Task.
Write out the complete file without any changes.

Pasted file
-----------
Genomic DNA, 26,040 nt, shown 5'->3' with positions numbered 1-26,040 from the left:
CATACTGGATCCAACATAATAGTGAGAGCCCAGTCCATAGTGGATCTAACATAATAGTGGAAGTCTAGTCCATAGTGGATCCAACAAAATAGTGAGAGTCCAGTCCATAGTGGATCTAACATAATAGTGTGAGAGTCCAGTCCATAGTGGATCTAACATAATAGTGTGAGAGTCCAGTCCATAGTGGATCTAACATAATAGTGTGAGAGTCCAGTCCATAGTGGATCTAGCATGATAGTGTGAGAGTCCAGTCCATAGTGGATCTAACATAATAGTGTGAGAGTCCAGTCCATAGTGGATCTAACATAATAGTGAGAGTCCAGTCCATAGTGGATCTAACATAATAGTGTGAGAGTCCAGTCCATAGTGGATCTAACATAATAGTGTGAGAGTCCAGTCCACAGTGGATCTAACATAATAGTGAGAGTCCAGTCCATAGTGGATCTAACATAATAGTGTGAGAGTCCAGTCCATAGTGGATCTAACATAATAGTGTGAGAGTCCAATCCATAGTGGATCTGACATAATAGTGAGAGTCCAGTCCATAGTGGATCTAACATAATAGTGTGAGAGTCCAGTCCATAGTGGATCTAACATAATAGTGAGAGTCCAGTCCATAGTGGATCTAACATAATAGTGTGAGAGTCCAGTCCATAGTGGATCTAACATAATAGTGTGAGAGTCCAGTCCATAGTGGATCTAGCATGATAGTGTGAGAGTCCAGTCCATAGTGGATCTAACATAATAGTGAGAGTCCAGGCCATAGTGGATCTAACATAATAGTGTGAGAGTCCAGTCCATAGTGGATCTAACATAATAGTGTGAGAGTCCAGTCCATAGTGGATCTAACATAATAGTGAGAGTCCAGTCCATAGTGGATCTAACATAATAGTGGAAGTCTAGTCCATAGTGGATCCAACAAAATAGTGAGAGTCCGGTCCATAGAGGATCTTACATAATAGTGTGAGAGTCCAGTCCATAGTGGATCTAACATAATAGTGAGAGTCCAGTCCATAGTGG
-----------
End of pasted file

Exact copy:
Genomic DNA, 26,040 nt, shown 5'->3' with positions numbered 1-26,040 from the left:
CATACTGGATCCAACATAATAGTGAGAGCCCAGTCCATAGTGGATCTAACATAATAGTGGAAGTCTAGTCCATAGTGGATCCAACAAAATAGTGAGAGTCCAGTCCATAGTGGATCTAACATAATAGTGTGAGAGTCCAGTCCATAGTGGATCTAACATAATAGTGTGAGAGTCCAGTCCATAGTGGATCTAACATAATAGTGTGAGAGTCCAGTCCATAGTGGATCTAGCATGATAGTGTGAGAGTCCAGTCCATAGTGGATCTAACATAATAGTGTGAGAGTCCAGTCCATAGTGGATCTAACATAATAGTGAGAGTCCAGTCCATAGTGGATCTAACATAATAGTGTGAGAGTCCAGTCCATAGTGGATCTAACATAATAGTGTGAGAGTCCAGTCCACAGTGGATCTAACATAATAGTGAGAGTCCAGTCCATAGTGGATCTAACATAATAGTGTGAGAGTCCAGTCCATAGTGGATCTAACATAATAGTGTGAGAGTCCAATCCATAGTGGATCTGACATAATAGTGAGAGTCCAGTCCATAGTGGATCTAACATAATAGTGTGAGAGTCCAGTCCATAGTGGATCTAACATAATAGTGAGAGTCCAGTCCATAGTGGATCTAACATAATAGTGTGAGAGTCCAGTCCATAGTGGATCTAACATAATAGTGTGAGAGTCCAGTCCATAGTGGATCTAGCATGATAGTGTGAGAGTCCAGTCCATAGTGGATCTAACATAATAGTGAGAGTCCAGGCCATAGTGGATCTAACATAATAGTGTGAGAGTCCAGTCCATAGTGGATCTAACATAATAGTGTGAGAGTCCAGTCCATAGTGGATCTAACATAATAGTGAGAGTCCAGTCCATAGTGGATCTAACATAATAGTGGAAGTCTAGTCCATAGTGGATCCAACAAAATAGTGAGAGTCCGGTCCATAGAGGATCTTACATAATAGTGTGAGAGTCCAGTCCATAGTGGATCTAACATAATAGTGAGAGTCCAGTCCATAGTGG